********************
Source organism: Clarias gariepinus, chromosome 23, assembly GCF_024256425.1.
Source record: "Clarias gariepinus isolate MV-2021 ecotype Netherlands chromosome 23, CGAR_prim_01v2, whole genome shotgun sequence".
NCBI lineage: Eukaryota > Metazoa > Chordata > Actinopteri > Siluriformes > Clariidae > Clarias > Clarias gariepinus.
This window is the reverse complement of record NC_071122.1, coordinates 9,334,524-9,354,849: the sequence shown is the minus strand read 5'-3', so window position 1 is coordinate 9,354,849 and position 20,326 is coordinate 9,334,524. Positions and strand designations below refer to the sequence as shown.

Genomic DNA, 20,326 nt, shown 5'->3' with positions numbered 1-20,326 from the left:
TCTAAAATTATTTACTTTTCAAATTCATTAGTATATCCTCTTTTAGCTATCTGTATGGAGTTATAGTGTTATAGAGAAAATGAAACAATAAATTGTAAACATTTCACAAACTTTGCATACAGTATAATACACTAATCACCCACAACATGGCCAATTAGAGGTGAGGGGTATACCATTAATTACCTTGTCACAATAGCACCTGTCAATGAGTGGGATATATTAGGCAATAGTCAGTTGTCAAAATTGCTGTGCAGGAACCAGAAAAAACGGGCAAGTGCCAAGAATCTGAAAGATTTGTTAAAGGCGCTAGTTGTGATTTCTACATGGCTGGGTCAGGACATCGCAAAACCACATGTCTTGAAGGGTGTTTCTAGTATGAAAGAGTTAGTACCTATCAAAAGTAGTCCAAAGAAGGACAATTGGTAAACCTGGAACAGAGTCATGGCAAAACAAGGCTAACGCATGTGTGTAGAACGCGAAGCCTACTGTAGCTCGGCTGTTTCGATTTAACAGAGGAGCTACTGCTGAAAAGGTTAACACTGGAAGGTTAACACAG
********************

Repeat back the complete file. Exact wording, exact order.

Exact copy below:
Source organism: Clarias gariepinus, chromosome 23, assembly GCF_024256425.1.
Source record: "Clarias gariepinus isolate MV-2021 ecotype Netherlands chromosome 23, CGAR_prim_01v2, whole genome shotgun sequence".
NCBI lineage: Eukaryota > Metazoa > Chordata > Actinopteri > Siluriformes > Clariidae > Clarias > Clarias gariepinus.
This window is the reverse complement of record NC_071122.1, coordinates 9,334,524-9,354,849: the sequence shown is the minus strand read 5'-3', so window position 1 is coordinate 9,354,849 and position 20,326 is coordinate 9,334,524. Positions and strand designations below refer to the sequence as shown.

Genomic DNA, 20,326 nt, shown 5'->3' with positions numbered 1-20,326 from the left:
TCTAAAATTATTTACTTTTCAAATTCATTAGTATATCCTCTTTTAGCTATCTGTATGGAGTTATAGTGTTATAGAGAAAATGAAACAATAAATTGTAAACATTTCACAAACTTTGCATACAGTATAATACACTAATCACCCACAACATGGCCAATTAGAGGTGAGGGGTATACCATTAATTACCTTGTCACAATAGCACCTGTCAATGAGTGGGATATATTAGGCAATAGTCAGTTGTCAAAATTGCTGTGCAGGAACCAGAAAAAACGGGCAAGTGCCAAGAATCTGAAAGATTTGTTAAAGGCGCTAGTTGTGATTTCTACATGGCTGGGTCAGGACATCGCAAAACCACATGTCTTGAAGGGTGTTTCTAGTATGAAAGAGTTAGTACCTATCAAAAGTAGTCCAAAGAAGGACAATTGGTAAACCTGGAACAGAGTCATGGCAAAACAAGGCTAACGCATGTGTGTAGAACGCGAAGCCTACTGTAGCTCGGCTGTTTCGATTTAACAGAGGAGCTACTGCTGAAAAGGTTAACACTGGAAGGTTAACACAG